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This country has nothing to boast about in the matter of how UK residents of Germanic origin were treated during the Great War – musicians included. The renaming of the Bechstein Hall as Wigmore Hall is but a gentle hint as to the broader, darker picture of wartime xenophobia on these shores. Melissa Burrage’s exceptional study offers the parallel United States story witnessed through the prism of the treatment meted out to Karl Muck – legendary music director of the Boston Symphony Orchestra (from 1906-08 and 1912-18) and one of the great conductors of his day.

After a vicious, highly personalised campaign from various quarters and following investigation by the US authorities, Muck was arrested in the act of rehearsing his orchestra (in Bach’s St Matthew Passion) in March 1918. The German born-and-bred conductor (though by this time a Swiss national) was dubbed a ‘dangerous enemy alien’ and interned.

The reason why this volume emphatically will score for many readers is nonetheless also the reason why others may steer clear of it. Burrage’s strategy, rooted in a decade’s research, is to provide detailed, meticulous context in a way that builds inexorably to Muck’s arrest. Not everyone may exercise patience with this, but those who do will reap a rich reward.

Burrage provides ample background on the extent to which the USA’s large pre-Great War Germanic population had become embedded in society, not least in Boston and not least in terms of its contribution to musical culture. Austro- German classical repertoire was at the heart of the Boston Symphony’s concert- giving: the orchestra’s founder, Henry Lee Higginson, was an ardent Germanophile. Muck’s appointment set a seal on things.

The entry of the USA into the Great War in 1917 (after Germany lifted its embargo on submarine attacks against neutral shipping) unleashed an intense anti-German hysteria across the States. Thousands were interned, including a string of musicians of Austro-German background. Muck was investigated by the authorities, egged on by the likes of the odious socialite Mrs William Jay, who made it her mission to see him removed from his Boston podium. It was (wrongly) alleged that he had declined to conduct The Star-Spangled Banner. He was (wrongly) suspected of spying. His (harmless) contacts with others of Germanic origin in the USA were traced. Extra-marital relationships were scrutinised as a test of character. On Muck’s arrest, his place of residence was turned upside down and his substantial assets confiscated.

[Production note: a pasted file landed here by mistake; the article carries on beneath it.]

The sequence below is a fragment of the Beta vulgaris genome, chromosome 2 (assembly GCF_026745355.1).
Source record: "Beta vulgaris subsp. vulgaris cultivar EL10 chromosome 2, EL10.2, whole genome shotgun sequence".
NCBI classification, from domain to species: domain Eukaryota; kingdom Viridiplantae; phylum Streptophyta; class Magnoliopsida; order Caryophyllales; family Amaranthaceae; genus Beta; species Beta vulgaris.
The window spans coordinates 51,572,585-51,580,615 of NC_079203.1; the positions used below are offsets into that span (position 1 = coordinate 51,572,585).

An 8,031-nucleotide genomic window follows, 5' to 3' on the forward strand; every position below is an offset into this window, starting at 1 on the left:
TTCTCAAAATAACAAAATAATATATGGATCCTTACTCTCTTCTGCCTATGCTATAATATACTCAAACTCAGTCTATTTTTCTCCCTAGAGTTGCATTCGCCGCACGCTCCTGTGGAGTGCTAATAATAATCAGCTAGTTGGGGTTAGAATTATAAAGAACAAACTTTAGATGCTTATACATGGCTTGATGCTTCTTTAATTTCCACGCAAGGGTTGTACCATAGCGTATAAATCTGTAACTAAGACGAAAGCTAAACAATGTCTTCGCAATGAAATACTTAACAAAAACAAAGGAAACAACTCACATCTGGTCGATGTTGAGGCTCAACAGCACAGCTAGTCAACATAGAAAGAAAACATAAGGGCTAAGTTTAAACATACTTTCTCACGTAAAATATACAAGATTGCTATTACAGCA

Burrage outlines Muck’s internment with other Austro-Germans at Fort Oglethorpe in Georgia, including the musical performances that were staged. At the end of the war Muck was deported, penniless, back to Europe where he had to re-start his conducting career from something approaching scratch. Sadly, the rest of his life (he died in 1940) was besmirched by his virulent antisemitism and support for Adolf Hitler, whom he came to know personally. One can only guess how far an anti-American mindset engendered by his appalling treatment in 1918 played into this – if such brutality could be dished out in the Land of the Free, what price democracy?

A marvellously compelling tale, Burrage employing a literary style that makes light of the detail. The additional glory is the staggeringly wide-ranging treasure trove of images scattered liberally around the text, generously supporting the narrative.

The Karl Muck Scandal is a worthy memorial to the book’s dedicatee, Burrage’s son Zachary, victim of a car accident in 2015 and significant contributor to his mother’s research.

ANDREW GREEN Read the full review on Agora Classica


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